TIME TO MAKE THE BIGGEST DECISION IN PAPAL HISTORY ; with Pope Benedict Now Suddenly Retired the Scene Is Set for the Conclave to Elect a Man Who Might Either Save the Roman Catholic Church or Lead It to near Extinction in Europe, Says MAUREEN MESSENT
Messent, Maureen, Birmingham Evening Mail (England)
AS A sometimes tearful Benedict took leave of his Cardinals on Thursday he wore the red velvet papal cotta, a small shoulder cape, and hand-made red leather shoes.
His last act, before leaving the Vatican to board his helicopter to Castel Gandolfo was to step out of the red shoes and return the cotta to his former head of household.
Red cottas and shoes are for serving popes only. By the time he flew off to the Alban Hills, Benedict would have been in his usual- and scuffed black or brown shoes.
Waiting for him at the papal summer residence where he will rest for a couple of months, were his two beloved cats, driven off in a double cat box the day following the retirement news. They are always by his side, sitting on his piano while he plays after dinner, and strolling beside him on walks.
But with the former Pope gone, work begins to prepare the Vatican for the Conclave.
Most of the Cardinals eligible to vote are now in Rome.
The scene is set for the Conclave to elect a man who might either save the Roman Catholic Church or lead it to near extinction in Europe. But even the Vatican resorts to a little domestic work, before the Conclave.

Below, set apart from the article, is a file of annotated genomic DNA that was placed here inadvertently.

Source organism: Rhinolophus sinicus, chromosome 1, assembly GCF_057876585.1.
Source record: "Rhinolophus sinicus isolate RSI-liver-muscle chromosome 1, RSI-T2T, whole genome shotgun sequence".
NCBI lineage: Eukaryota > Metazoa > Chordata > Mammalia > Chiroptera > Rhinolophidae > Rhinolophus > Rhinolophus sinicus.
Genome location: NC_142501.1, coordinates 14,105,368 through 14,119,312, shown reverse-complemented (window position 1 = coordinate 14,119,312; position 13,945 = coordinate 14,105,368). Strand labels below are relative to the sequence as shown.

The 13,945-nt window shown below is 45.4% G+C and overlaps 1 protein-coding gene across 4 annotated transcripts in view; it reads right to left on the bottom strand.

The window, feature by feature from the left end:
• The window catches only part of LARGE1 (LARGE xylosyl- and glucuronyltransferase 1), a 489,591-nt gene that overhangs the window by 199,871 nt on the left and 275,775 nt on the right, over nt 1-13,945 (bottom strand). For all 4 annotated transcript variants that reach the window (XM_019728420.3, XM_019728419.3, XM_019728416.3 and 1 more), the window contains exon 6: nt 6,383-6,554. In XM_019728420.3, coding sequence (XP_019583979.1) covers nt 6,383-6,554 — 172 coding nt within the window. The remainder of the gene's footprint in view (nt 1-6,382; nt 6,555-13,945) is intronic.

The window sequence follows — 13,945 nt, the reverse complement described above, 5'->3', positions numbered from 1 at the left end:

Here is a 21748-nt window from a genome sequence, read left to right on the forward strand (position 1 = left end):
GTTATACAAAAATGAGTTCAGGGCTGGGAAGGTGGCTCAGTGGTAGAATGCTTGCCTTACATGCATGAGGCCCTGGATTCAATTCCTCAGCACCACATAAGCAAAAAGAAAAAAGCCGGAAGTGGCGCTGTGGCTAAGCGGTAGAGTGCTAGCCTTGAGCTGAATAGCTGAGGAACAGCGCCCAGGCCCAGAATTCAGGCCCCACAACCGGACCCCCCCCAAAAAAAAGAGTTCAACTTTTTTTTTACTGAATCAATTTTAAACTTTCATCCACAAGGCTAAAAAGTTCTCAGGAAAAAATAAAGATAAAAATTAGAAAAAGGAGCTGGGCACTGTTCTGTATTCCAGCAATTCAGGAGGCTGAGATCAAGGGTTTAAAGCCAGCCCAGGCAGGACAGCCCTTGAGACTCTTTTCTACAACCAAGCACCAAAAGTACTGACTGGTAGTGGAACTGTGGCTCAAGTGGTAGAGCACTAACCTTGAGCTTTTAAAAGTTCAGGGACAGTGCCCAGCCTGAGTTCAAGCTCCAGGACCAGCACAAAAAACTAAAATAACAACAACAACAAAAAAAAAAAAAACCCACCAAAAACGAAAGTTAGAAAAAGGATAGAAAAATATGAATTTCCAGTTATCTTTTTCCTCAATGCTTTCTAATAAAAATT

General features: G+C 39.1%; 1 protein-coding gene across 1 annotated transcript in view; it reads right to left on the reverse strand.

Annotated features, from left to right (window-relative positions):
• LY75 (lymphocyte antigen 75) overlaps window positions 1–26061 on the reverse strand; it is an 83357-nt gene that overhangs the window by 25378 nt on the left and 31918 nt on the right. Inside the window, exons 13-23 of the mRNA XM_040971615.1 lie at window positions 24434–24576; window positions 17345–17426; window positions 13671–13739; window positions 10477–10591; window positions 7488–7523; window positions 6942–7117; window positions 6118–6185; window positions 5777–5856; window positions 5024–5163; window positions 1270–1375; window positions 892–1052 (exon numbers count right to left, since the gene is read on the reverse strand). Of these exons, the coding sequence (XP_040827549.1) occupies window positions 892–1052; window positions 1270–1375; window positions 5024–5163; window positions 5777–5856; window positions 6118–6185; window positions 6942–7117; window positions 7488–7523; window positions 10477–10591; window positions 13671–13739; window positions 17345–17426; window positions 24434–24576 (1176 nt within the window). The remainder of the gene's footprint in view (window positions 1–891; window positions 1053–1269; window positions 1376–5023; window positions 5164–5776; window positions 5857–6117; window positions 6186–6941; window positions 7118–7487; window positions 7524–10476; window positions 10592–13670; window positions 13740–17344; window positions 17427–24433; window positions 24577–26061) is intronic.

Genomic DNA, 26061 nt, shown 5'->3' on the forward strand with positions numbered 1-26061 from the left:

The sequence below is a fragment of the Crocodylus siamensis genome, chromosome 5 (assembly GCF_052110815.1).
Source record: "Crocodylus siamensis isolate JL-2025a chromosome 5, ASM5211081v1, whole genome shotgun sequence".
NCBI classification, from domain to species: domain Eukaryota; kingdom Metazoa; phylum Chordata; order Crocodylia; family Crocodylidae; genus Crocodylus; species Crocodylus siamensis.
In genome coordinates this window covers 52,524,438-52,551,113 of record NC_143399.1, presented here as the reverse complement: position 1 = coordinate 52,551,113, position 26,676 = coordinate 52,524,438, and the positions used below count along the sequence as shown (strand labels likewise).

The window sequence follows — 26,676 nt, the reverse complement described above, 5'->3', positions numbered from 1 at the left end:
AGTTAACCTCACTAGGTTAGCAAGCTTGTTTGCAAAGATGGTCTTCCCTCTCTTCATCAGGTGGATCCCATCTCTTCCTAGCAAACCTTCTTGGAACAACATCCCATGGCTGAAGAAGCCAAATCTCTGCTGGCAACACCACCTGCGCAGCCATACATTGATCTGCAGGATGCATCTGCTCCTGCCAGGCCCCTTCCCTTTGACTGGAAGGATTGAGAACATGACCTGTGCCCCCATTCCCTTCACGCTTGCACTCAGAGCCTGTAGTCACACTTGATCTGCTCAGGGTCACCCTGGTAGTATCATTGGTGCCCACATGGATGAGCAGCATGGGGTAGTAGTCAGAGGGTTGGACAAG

The first signs of this will be the exodus from near the Sistine Chapel of bishops and priests who live in the apartments where the Cardinals (117 in all)) will sleep during voting.
During the early years of his papacy, John Paul II realised that while the Sistine Chapel was a perfect polling station, its sleeping arrangements were appalling.
Tottery cardinals were retiring to camp beds in corridors. Lavatories were far apart, putting huge pressure on those Princes of the Church's elderly bladders.
There were a few embarrassing "accidents" and perhaps a tendency for them to jostle as they queued for scarce showers.
Particularly put out at this poor house-keeping was the sometimes querulous late Cardinal Basil Hume, of Westminster, who endured two Conclaves in 1978 (to elect Popes John Paul I and John Paul II) Cardinal Basil complained that if he lay flat on his tiny mattress, he'd wake with feet frozen from hanging over the bed-frame, and, if he curled up foetally, he'd be too stiff to move for a while next morning.
John Paul II ordered an annexe (a dormitory, if you like) to be built for Conclave use.
What evolved was Casa Santa Marta (St Martha's House) comprising 107 suites and 23 bedrooms, all en-suite and equivalent to a 2 or 3 star Rome hotel. Jostling for the last rooms was ruled out by the rule that all Casa Santa Marta's apartments will be allotted by ballot.
Between Conclaves, the new building houses priests and bishops in a university campus atmosphere, more functional than luxurious.
Now though, its residents are on the move. Bishops are seen pulling trolleys full of books and clothes to their temporary digs.
One old joke, born in Vatican, will restart its usual telling, a minute of levity from the solemnity of men knowing they're about to make possibly the biggest decision in papal history.
Some allege that Casa Santa Marta is a sight too comfortable: old thinking believes the greater the Cardinals' discomfort during Conclave; the sooner they will elect a new Pope. …